I am at this instant attending a conference on what to do about problems with software patents. The purpose of this post is to argue that the real problem is more fundamental, and to propose a simple solution.
Under current law, an ordinary civil suit, whether for patent infringement or anything else, is a "heads I win, tails I break even" bet. If you persuade the court that it is more likely than not that your claim is right, you collect damages. If you don't, you don't.
That means that if you believe you are probably wrong, have one chance in five or ten of winning, it may still be worth suing. You could get lucky, and the other side could blink—agree to settle out of court—especially if your claim is for a lot of money. If you lose, you pay for your own lawyer and possibly, if the court thinks your claims are sufficiently unjustified, for the other side's legal costs. You do not pay for inflicting the risk of large damages on an innocent party.
This problem was faced more than two thousand years ago by the legal system of Periclean Athens, and they came up with a simple solution. Their equivalent of criminal law was privately prosecuted; the prosecutor usually got a large share of the fine paid by the convicted defendant. That created an obvious risk—accuse someone innocent, unpopular, and rich of a crime he did not commit, in the hope of either being paid off to drop the charge or persuading enough members of a large jury to get a majority vote for conviction.
Their solution was to make the prosecutor liable to a large fine, the equivalent of about three years of an ordinary workman's wages, if he failed to get at least 20% of the jury to vote for conviction.
How might we apply that approach to our legal system? A civil case, unlike a criminal case, is supposed to be decided by a "preponderance of the evidence." That means that if the plaintiff loses, it is more likely than not that the defendant was in the right, which means that it is more likely than not that the plaintiff was in the wrong, was trying to extort a payment to which he was not entitled. When the plaintiff wins, the legal system treats the result as if it was certain that he was in the right, so when he loses ... .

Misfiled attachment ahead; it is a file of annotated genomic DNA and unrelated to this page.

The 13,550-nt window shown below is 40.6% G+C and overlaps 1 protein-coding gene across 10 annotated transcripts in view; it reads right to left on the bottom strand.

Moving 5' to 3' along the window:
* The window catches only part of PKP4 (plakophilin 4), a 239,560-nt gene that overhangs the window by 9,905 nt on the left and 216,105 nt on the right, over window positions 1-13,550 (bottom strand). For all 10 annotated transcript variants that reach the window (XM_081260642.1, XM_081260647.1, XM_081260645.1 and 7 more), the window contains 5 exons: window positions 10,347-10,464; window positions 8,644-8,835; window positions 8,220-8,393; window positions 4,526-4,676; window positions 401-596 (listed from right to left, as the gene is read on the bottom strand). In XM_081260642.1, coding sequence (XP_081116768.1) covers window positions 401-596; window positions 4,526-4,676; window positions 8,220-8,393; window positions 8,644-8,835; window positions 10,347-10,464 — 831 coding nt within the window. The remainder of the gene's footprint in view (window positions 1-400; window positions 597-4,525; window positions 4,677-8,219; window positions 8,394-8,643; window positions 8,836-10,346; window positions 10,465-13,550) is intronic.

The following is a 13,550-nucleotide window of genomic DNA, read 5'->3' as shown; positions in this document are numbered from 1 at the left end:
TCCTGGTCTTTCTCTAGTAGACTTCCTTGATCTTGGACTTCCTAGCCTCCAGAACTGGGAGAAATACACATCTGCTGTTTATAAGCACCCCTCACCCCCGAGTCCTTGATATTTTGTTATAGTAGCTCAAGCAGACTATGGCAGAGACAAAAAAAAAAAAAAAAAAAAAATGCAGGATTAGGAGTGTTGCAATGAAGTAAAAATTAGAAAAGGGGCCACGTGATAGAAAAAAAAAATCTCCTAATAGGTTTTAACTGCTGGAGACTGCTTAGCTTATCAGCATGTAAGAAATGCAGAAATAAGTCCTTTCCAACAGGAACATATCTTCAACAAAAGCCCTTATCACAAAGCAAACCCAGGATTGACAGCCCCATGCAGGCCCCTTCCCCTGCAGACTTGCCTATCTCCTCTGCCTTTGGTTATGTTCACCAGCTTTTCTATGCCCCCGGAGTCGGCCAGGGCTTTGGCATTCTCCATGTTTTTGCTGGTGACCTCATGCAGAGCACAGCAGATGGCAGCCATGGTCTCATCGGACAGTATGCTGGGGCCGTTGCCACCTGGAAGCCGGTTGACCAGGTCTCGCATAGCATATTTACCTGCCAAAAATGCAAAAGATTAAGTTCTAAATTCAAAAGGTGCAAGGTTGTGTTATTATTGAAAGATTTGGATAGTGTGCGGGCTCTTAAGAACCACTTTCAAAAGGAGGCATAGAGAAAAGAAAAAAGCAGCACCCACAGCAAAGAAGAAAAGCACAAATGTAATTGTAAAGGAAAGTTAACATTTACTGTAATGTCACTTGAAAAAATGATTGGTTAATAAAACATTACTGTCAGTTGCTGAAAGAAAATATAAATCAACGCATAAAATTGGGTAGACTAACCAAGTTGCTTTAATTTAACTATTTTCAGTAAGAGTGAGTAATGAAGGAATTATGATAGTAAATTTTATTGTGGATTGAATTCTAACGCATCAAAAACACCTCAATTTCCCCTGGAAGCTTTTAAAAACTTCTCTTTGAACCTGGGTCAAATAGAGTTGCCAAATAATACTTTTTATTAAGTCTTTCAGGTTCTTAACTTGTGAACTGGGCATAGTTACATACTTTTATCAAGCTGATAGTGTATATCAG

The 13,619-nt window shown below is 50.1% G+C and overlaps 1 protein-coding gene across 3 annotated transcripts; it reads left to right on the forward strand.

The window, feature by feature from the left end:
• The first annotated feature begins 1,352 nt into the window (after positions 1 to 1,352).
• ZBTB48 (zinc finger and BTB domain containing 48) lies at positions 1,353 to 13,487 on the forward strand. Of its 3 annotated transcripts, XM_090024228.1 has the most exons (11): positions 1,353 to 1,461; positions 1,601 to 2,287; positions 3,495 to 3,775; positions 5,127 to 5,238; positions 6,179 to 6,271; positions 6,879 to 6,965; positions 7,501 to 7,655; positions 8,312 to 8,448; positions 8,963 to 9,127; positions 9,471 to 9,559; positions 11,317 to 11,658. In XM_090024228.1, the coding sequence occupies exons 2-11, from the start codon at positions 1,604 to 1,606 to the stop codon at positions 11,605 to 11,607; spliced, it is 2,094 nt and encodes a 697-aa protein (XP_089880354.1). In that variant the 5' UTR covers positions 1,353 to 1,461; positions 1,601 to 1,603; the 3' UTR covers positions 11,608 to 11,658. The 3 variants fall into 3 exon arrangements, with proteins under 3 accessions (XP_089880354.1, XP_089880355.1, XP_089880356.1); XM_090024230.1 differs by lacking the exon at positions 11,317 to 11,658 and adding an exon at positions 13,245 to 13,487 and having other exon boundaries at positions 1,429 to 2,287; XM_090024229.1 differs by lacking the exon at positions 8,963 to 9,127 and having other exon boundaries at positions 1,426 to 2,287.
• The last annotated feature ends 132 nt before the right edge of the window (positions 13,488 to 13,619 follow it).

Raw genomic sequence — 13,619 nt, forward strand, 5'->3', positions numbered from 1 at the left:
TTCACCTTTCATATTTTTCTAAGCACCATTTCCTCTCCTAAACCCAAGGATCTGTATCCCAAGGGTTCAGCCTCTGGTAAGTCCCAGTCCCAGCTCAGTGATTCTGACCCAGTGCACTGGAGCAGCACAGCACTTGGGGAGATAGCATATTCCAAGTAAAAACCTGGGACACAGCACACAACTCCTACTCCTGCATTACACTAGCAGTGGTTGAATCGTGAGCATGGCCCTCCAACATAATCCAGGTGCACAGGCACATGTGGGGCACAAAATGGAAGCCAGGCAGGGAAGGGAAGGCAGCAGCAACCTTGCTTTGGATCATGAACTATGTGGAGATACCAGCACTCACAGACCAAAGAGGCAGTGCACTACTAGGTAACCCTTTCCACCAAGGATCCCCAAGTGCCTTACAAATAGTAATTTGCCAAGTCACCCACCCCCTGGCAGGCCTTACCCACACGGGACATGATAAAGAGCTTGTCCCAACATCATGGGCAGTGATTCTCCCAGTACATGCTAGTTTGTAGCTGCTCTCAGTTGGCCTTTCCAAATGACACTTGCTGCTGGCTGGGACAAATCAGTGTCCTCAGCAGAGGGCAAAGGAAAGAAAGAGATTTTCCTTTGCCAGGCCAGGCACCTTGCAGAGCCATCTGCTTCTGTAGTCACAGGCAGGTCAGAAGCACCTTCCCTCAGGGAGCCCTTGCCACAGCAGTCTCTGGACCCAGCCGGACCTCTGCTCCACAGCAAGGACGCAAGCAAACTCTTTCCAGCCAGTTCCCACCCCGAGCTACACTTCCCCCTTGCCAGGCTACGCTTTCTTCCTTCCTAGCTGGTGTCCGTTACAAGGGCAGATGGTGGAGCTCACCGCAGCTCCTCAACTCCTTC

Which suggests a simple solution to the problem both of software patents and of tort litigation more generally. Make the losing plaintiff liable. Base the amount he owes the defendant on the amount he claims, giving plaintiffs, legitimate as well as illegitimate, an incentive not overclaim.
One of the speakers at the conference brought up the example of a Pigouvian tax, such as a tax on air pollution produced by steel mills, and argued that the equivalent in the context of software patents would be an increase in patent maintenance fees. Charging for patents when the problem is patent litigation is like charging steel mills for steel instead of for pollution. The correct implication of his example is that there ought to be a cost for suing people, ideally for suing innocent people. That is what I have just proposed.
P.S. A recent online comment
on a different blog post of mine demonstrated the risk of discussing IP issues without proclaiming one's allegiance to one side or the other of the current IP wars. Let me make myself perfectly clear. I hold no position on whether copyright law or patent law ought to exist. My views on the arguments for and against can be discovered, by those sufficiently patient, from the recordings
of the course on IP Theory I am currently teaching.
P.P.S. It turns out that Athenian law came even closer than I thought to my proposal; although the details are unclear, there was, in at least some cases, a penalty owed by a losing plaintiff to the winning defendant in their equivalent of a tort suit:
"In some private cases in which the
prosecutor had claimed a sum of money from the defendant, on losing the case he
had to pay to the defendant one-sixth of the amount which he had claimed
(epobelia, one obol per drachma). Demosthenes faced this risk when he
prosecuted his guardian Aphobos in 364/3 for making away with his inheritance,
but Kallimakhos did not when he claimed 10,000 drachmas in 400/399, even though
epobelia was payable in a diamartyria or a paragraphe at that period. Either
the law was changed between those dates or epobelia was payable only on some
financial claims and not all. It is also uncertain whether it was payable on
every acquittal or only when the prosecutor failed to get one-fifth of the
(Douglas M. MacDowell, The Law in Classical Athens, Cornell
university Press, Ithaca, N.Y., 1978, pp. 252-253.)